Netflix offers a way to rate broadband ISPs


This article was originally on a blog post platform and may be missing photos, graphics or links. See About archive blog posts.

Netflix released some thought-provoking data Thursday that could help consumers torn between DSL and cable-modem service. Judging by those numbers, if your top priority is streaming video, go with cable modem.

The company issued the first of what it said would be monthly charts tracking how well different broadband Internet service providers delivered Netflix’s high-definition movie streams. The faster the delivery (i.e., the higher the throughput), the better the picture quality is.


Those streams leave Netflix’s servers at 4.8 Mbps, but the servers routinely downshift to slower data rates when they confront congestion on the path to the customer’s home. (Netflix tries to keep that path as short as possible by using content delivery networks operated by the likes of Level 3.) How much they have to downshift -- and sacrifice picture quality -- depends in part on how much bandwidth the customer buys. But it also depends on how well the ISP manages the traffic on the facilities that its customers share.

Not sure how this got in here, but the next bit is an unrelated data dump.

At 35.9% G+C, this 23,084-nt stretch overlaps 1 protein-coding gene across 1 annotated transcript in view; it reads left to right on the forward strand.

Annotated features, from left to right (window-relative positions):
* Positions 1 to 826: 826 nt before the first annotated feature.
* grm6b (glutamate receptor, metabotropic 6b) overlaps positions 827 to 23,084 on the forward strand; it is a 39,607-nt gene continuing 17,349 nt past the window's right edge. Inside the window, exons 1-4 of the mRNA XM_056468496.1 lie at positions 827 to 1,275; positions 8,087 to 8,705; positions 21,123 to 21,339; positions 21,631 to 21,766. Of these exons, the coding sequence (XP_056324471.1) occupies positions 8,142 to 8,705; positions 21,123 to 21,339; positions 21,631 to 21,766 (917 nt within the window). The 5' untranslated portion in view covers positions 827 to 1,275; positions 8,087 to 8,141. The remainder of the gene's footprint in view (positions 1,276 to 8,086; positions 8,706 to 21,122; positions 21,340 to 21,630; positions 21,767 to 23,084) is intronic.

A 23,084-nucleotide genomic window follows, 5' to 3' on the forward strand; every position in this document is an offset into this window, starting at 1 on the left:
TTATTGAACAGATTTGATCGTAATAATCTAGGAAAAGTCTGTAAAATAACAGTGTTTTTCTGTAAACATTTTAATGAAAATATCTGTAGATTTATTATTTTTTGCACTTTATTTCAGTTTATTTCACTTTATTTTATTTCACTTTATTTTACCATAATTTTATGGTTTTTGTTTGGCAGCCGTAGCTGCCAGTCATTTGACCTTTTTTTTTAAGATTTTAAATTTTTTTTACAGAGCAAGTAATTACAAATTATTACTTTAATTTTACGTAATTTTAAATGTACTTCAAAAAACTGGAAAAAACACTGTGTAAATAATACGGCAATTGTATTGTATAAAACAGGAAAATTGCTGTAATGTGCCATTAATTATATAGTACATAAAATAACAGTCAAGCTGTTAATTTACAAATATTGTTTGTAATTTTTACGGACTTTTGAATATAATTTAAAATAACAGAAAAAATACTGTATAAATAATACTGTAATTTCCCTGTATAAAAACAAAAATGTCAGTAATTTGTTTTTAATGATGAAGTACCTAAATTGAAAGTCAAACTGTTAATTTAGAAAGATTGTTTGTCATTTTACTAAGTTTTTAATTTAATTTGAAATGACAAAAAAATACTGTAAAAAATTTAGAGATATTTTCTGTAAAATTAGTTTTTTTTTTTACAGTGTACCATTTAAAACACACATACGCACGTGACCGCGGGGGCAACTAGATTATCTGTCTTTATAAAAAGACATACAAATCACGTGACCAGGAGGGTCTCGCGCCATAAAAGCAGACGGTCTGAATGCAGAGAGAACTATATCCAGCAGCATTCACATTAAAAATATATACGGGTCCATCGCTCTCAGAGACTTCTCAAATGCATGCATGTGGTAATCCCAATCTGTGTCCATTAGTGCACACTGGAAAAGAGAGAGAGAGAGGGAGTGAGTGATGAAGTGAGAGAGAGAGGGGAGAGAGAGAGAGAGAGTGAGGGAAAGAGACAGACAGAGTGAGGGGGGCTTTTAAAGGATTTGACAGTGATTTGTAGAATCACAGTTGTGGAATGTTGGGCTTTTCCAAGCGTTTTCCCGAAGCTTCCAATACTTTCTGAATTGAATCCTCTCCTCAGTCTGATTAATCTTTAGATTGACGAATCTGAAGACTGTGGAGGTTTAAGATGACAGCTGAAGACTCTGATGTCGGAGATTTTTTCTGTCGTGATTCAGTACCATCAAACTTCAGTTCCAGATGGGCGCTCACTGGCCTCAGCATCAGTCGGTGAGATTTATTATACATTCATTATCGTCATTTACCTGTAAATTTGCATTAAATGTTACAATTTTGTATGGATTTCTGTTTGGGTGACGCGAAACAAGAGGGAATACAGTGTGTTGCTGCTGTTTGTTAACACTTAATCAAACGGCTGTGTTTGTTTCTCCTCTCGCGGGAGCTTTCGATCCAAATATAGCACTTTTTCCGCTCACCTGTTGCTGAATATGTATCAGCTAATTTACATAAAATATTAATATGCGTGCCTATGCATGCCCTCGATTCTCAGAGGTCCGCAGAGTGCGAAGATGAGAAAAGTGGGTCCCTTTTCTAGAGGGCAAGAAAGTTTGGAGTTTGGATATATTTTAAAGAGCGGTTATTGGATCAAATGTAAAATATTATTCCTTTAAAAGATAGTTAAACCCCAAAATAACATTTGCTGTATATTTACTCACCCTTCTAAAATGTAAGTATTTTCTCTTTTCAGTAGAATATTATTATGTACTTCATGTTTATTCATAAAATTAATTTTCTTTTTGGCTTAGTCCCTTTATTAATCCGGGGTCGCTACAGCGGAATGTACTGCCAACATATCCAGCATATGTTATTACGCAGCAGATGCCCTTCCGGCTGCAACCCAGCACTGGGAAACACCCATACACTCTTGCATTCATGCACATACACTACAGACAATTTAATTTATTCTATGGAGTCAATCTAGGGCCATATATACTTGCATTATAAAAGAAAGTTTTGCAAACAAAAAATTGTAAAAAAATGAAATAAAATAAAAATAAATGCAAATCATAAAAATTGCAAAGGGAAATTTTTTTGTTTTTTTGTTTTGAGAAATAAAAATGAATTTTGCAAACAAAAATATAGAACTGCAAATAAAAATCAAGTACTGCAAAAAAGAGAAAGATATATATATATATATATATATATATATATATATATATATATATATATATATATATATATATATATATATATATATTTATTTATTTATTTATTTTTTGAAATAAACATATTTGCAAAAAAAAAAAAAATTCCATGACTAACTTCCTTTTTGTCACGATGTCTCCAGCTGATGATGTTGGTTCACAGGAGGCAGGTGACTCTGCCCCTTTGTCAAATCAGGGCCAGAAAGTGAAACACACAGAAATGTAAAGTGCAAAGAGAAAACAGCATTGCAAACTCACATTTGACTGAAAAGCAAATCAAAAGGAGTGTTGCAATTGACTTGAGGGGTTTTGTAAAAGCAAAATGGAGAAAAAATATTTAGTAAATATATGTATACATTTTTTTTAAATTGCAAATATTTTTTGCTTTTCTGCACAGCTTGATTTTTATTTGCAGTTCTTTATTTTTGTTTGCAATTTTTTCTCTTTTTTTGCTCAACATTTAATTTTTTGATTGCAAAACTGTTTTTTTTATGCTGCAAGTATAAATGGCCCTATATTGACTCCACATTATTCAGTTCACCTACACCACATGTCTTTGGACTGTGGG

According to Netflix, the seven ISPs with the best throughput are all cable operators: Charter, Comcast, Time Warner, Cox, Suddenlink, Cablevision and Cable One. They all offered throughputs this month from 2.3 Mbps to 2.7 Mbps. Verizon and AT&T were next, clocking in at 2 Mbps to 2.2 Mbps in January. At the bottom of the list were Clearwire, a wireless broadband provider, and regional telephone companies Frontier and CenturyLink, which delivered throughputs of 1.4 Mbps to 1.6 Mbps this month.

Before Charter starts gloating, it should note that Rogers, a Canadian cable operator, averaged 3 Mbps in the Netflix HD tests.

The test is one way for Netflix, whose streams account for more than 20% of U.S. Internet traffic during peak times, to goad ISPs into improving throughput. ISPs, meanwhile, want Netflix to pick up more of the cost of delivering streams on their networks -- an idea that gets little or no support from Netflix Chief Executive Reed Hastings.

-- Jon Healey

Healey writes editorials for The Times’ Opinion Manufacturing Division.